Things I wish my friend understood about being Native:
- As you get to know me, don’t be in a hurry. You may not always be welcomed in my community very quickly and it may take a while for me to trust you. Don’t be offended or scared off when I try to push you away. Be patient. Love well. Trust that when I am ready, I will share.
Native people have stereotypes about white people (especially white missionaries) just as white people have stereotypes about Native people. If you feel angry about being stereotyped, just remember -- this is what I deal with every day. Instead of "fighting back," see it as an opportunity to walk a mile in my shoes.
- My family has a profound impact on my day to day life right down to the way I use my finances.
It is very likely that unlike many college students who are asking for money from their families back home, I may be sending any extra money I can come by home to my family.
It is also very likely that I am one of the first people in my family to attend college. This may create extra pressure as my home community expects me to have a job and be contributing in that way, but also may mean I’ve got a whole community back home cheering me on.
- I don’t need you to become Native, but I would appreciate it if you learned more about Native history.
Knowing your own story is important. Understand how your history and my Native history intertwine. Learn about your culture so that your cultural identity crisis does not become my problem.
- Don’t always trust what you read in books about Native religion - much of our religious knowledge is very sacred and kept private.
Don’t ask direct questions about what my tribe believes, the meaning of a ceremony or a sacred story. To do so is offensive. This is knowledge you must earn through trust and relationship. I’ll share it with you when it feels appropriate and I know I can trust you.
Don’t ever ask me to share about what my tribe believes, our ceremonies or sacred stories with a group of people I don’t know.
- It's not appropriate for you to apologize to me, outside of the context of relationship, for what your people have done to my people. I am more interested in relationship than in words from a stranger, no matter how heart-felt.
When and if a specific point of hurt arises, THEN an apology may be appropriate, but please do not spend all of your time trying to overcome your guilt by putting it on my shoulders through your apology.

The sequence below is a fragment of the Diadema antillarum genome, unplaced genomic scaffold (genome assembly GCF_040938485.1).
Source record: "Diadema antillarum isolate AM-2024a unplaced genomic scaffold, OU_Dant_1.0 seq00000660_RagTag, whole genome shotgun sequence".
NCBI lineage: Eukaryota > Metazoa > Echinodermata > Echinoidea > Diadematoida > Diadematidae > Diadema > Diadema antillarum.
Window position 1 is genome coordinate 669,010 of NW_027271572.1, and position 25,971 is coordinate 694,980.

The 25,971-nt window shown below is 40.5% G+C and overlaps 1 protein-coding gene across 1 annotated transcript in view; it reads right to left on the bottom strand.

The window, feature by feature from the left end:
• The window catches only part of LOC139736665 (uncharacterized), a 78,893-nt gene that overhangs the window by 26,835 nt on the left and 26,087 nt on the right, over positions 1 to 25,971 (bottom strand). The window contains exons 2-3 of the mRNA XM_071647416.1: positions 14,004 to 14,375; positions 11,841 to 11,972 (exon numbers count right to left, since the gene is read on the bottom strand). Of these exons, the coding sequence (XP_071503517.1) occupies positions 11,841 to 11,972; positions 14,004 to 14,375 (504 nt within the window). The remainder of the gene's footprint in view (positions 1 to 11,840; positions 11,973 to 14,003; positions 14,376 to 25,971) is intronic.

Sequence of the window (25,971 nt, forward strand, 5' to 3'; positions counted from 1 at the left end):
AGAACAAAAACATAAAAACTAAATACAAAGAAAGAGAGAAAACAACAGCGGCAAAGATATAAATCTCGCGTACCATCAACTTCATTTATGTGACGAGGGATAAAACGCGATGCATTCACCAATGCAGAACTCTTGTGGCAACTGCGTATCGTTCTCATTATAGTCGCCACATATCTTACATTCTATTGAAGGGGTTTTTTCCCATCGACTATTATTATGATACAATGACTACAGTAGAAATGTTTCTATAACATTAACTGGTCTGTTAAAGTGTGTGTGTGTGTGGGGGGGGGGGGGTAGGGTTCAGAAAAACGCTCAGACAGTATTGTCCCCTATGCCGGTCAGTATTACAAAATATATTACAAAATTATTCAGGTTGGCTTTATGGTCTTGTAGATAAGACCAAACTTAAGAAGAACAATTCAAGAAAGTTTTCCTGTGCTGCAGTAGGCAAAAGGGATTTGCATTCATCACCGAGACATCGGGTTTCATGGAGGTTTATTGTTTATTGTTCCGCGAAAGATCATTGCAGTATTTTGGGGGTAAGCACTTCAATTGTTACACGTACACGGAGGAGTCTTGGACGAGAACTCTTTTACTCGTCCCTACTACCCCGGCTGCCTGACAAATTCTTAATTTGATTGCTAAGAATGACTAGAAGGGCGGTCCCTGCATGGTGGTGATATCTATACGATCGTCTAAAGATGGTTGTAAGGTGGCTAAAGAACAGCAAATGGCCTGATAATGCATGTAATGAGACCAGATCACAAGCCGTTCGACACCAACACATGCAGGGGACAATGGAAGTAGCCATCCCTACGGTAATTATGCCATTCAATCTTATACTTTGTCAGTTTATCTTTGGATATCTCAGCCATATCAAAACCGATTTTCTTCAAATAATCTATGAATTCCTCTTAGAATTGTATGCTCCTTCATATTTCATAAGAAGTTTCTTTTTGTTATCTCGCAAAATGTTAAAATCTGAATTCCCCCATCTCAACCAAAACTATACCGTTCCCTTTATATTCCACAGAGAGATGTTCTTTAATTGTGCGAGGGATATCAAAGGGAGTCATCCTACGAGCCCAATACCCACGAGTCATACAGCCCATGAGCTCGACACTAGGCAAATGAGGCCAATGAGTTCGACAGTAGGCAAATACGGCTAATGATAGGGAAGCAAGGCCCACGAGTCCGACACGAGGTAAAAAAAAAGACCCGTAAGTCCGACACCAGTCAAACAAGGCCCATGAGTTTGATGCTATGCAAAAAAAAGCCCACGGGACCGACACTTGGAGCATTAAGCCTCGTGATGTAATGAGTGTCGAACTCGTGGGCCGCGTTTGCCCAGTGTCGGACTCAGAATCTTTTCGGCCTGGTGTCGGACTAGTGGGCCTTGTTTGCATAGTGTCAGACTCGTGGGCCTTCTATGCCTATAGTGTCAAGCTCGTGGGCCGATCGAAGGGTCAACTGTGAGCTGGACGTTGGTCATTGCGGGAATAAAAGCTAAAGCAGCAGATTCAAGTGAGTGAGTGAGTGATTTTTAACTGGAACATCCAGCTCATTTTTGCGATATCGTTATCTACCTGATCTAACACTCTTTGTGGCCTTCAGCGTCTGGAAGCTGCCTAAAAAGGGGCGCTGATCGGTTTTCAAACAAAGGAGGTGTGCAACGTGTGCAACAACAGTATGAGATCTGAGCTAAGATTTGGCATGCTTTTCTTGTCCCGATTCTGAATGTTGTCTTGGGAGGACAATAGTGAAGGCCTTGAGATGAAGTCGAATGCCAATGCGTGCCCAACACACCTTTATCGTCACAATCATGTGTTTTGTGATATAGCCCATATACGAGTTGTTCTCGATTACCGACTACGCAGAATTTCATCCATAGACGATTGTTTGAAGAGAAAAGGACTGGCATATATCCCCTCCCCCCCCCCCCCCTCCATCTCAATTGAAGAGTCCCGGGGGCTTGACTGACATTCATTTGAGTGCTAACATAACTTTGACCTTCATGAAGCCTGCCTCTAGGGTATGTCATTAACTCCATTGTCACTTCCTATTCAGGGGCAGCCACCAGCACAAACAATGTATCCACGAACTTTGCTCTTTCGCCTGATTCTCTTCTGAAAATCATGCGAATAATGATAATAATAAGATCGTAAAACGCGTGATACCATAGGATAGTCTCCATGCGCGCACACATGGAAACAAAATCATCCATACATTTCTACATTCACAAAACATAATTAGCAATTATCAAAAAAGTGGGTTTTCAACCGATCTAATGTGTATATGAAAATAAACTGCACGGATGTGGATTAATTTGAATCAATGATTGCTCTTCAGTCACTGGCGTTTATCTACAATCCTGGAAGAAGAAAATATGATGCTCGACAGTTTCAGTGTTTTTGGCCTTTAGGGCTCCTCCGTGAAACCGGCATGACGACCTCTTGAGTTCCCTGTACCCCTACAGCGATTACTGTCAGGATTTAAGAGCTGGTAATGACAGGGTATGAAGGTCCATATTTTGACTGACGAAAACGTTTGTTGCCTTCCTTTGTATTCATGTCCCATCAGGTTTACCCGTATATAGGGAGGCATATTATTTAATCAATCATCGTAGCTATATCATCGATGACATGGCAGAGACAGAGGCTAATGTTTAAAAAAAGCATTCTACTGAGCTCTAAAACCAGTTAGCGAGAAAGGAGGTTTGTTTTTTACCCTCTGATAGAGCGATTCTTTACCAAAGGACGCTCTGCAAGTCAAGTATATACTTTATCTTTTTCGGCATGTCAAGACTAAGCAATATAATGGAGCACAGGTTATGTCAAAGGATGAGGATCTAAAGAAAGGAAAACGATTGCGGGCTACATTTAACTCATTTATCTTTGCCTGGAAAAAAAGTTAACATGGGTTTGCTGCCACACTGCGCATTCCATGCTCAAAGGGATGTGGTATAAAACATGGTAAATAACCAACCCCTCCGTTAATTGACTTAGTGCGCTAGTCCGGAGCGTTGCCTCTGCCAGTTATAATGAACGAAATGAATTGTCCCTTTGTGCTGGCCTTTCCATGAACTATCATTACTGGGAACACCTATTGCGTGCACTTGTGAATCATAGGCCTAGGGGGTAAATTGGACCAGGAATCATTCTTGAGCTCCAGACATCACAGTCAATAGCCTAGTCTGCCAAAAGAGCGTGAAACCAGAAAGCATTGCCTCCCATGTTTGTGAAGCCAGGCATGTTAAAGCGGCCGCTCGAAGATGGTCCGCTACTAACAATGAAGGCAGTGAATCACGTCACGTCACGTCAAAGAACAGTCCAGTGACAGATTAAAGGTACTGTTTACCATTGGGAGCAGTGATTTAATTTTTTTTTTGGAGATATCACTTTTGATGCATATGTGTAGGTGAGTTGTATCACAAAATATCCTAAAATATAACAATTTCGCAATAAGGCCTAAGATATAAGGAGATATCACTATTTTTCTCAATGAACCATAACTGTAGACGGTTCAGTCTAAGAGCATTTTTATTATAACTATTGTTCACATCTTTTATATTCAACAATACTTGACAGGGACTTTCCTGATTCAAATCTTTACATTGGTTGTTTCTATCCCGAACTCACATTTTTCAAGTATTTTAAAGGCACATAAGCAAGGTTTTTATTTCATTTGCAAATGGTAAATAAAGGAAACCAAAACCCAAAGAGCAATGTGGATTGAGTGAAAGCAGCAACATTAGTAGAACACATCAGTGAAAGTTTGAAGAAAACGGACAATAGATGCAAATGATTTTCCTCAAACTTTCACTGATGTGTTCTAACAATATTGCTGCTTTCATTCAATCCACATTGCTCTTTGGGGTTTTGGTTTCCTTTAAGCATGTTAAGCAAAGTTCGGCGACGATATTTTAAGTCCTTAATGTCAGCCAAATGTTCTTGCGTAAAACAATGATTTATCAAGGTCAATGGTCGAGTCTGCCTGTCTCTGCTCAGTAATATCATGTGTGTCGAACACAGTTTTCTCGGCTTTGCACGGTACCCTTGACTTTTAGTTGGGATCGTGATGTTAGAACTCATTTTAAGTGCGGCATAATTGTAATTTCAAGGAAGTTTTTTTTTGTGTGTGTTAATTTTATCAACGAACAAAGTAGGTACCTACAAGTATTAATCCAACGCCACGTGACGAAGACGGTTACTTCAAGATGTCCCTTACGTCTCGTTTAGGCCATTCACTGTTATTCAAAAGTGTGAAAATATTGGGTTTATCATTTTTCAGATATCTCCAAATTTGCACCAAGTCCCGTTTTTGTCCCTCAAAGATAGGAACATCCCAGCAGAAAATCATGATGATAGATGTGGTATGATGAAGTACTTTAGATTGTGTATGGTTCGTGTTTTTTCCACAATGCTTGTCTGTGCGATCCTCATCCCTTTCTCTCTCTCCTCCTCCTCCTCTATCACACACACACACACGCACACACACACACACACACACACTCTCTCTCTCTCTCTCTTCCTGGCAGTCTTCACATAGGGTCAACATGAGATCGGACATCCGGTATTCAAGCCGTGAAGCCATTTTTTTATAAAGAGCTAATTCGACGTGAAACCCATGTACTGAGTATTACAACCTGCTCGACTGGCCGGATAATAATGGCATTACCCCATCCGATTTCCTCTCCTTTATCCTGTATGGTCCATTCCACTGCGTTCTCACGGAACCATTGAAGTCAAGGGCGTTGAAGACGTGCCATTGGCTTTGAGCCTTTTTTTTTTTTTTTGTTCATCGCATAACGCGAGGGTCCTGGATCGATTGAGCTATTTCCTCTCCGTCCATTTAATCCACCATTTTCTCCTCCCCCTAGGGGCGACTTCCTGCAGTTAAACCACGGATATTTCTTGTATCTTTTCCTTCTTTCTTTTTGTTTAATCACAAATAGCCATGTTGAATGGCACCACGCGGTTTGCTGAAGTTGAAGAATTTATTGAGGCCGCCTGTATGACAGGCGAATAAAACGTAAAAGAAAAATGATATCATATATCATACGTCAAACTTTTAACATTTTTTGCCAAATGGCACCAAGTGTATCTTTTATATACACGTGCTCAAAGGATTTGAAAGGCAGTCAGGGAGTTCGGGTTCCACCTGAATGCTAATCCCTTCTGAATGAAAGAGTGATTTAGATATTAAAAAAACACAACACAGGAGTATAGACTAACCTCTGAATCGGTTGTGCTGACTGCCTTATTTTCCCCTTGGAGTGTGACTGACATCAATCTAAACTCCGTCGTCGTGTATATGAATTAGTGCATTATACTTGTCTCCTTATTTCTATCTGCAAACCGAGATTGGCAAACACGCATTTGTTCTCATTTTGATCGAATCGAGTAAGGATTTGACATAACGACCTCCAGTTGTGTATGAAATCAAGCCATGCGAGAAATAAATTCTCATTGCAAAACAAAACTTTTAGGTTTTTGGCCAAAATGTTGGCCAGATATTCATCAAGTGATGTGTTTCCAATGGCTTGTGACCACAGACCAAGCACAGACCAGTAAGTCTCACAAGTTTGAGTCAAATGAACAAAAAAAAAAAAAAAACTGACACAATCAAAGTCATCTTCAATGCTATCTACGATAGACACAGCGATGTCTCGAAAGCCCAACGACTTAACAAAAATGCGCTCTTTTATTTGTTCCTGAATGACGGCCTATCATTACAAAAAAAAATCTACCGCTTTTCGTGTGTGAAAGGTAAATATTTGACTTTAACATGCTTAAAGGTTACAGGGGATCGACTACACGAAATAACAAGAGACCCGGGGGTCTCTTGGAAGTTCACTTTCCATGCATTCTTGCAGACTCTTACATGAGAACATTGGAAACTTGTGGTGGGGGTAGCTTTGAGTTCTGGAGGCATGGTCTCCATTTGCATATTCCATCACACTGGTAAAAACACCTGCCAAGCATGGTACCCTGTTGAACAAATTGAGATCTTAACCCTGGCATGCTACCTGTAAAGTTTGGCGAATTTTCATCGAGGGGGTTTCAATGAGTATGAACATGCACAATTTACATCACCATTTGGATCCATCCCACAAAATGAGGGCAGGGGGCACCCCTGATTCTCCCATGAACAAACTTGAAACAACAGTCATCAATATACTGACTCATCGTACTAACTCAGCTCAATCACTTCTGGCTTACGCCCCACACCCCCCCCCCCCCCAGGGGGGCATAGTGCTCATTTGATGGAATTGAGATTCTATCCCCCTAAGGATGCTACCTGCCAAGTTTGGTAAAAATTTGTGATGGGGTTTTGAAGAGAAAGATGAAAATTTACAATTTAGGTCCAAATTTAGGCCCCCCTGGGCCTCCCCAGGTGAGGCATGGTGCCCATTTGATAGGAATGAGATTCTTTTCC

- Although I am Native, I may or may not know very much about my culture. It is much more helpful to ask me about my family than to ask me about all of my tribe or all Indians everywhere.
- Please don’t be shocked by the hardships in my life. It is very likely that I will know someone in prison, that either myself or someone I know has been sexually abused, that I’ve been to many funerals in my short lifetime. Don’t sensationalize this. Love me through these things, help me to find solutions and deal with issues when they arise - but know that making a big deal out of these things will be polarizing for me.
Topics that would be helpful to learn about and Questions that would be helpful for my friend to ask me:
- Learn about social justice issues that may be impacting their community and culture.
- How does your family do ________?
- How many hours per week are you working?
- What is happening in your community back home?
- Where are you from?
- Take time to learn about different areas Native friends are coming from -- they may be from a small town on a large reservation -- knowing more about the actual town they are from will help to build trust.
- How is your family? (Be careful to not ask this question lightly. This is a question that should be asked frequently when you see your friend, but to which you need to remember their answer and follow-up with.)
- (if rural home) Does your family have livestock? How many? What are your responsibilities in caring for the animals?